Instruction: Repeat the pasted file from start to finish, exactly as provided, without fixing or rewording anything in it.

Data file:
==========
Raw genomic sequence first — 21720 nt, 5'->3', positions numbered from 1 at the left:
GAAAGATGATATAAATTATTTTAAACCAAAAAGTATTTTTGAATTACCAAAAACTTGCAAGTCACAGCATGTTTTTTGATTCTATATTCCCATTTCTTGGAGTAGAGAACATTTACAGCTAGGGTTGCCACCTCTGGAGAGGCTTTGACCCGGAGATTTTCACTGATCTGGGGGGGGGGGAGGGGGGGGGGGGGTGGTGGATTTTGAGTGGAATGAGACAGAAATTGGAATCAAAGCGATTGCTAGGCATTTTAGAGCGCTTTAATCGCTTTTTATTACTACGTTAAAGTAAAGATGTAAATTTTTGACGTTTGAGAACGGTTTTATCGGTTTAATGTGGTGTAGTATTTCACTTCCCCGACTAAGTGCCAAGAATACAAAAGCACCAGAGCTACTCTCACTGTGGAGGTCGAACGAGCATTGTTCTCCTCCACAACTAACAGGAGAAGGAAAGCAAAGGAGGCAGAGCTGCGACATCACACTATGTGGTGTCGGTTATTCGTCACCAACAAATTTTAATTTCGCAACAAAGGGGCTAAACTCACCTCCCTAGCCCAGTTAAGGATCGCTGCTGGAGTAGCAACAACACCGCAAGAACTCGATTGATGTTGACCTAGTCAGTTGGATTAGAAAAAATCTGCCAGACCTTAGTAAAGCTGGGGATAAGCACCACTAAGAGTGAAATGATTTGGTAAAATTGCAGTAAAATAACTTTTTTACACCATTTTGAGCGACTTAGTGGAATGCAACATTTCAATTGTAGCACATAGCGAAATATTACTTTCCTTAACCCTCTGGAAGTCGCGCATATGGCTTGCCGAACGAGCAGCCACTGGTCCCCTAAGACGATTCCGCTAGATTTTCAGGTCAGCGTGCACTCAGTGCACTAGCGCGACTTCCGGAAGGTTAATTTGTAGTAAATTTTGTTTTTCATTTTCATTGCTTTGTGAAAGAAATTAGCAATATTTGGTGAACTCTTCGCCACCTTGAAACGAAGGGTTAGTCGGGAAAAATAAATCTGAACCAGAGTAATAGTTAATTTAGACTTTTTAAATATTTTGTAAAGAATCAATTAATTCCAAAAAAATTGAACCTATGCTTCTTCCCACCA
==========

Raw genomic sequence first — 21720 nt, 5'->3', positions numbered from 1 at the left:
GAAAGATGATATAAATTATTTTAAACCAAAAAGTATTTTTGAATTACCAAAAACTTGCAAGTCACAGCATGTTTTTTGATTCTATATTCCCATTTCTTGGAGTAGAGAACATTTACAGCTAGGGTTGCCACCTCTGGAGAGGCTTTGACCCGGAGATTTTCACTGATCTGGGGGGGGGGGAGGGGGGGGGGGGGTGGTGGATTTTGAGTGGAATGAGACAGAAATTGGAATCAAAGCGATTGCTAGGCATTTTAGAGCGCTTTAATCGCTTTTTATTACTACGTTAAAGTAAAGATGTAAATTTTTGACGTTTGAGAACGGTTTTATCGGTTTAATGTGGTGTAGTATTTCACTTCCCCGACTAAGTGCCAAGAATACAAAAGCACCAGAGCTACTCTCACTGTGGAGGTCGAACGAGCATTGTTCTCCTCCACAACTAACAGGAGAAGGAAAGCAAAGGAGGCAGAGCTGCGACATCACACTATGTGGTGTCGGTTATTCGTCACCAACAAATTTTAATTTCGCAACAAAGGGGCTAAACTCACCTCCCTAGCCCAGTTAAGGATCGCTGCTGGAGTAGCAACAACACCGCAAGAACTCGATTGATGTTGACCTAGTCAGTTGGATTAGAAAAAATCTGCCAGACCTTAGTAAAGCTGGGGATAAGCACCACTAAGAGTGAAATGATTTGGTAAAATTGCAGTAAAATAACTTTTTTACACCATTTTGAGCGACTTAGTGGAATGCAACATTTCAATTGTAGCACATAGCGAAATATTACTTTCCTTAACCCTCTGGAAGTCGCGCATATGGCTTGCCGAACGAGCAGCCACTGGTCCCCTAAGACGATTCCGCTAGATTTTCAGGTCAGCGTGCACTCAGTGCACTAGCGCGACTTCCGGAAGGTTAATTTGTAGTAAATTTTGTTTTTCATTTTCATTGCTTTGTGAAAGAAATTAGCAATATTTGGTGAACTCTTCGCCACCTTGAAACGAAGGGTTAGTCGGGAAAAATAAATCTGAACCAGAGTAATAGTTAATTTAGACTTTTTAAATATTTTGTAAAGAATCAATTAATTCCAAAAAAATTGAACCTATGCTTCTTCCCACCA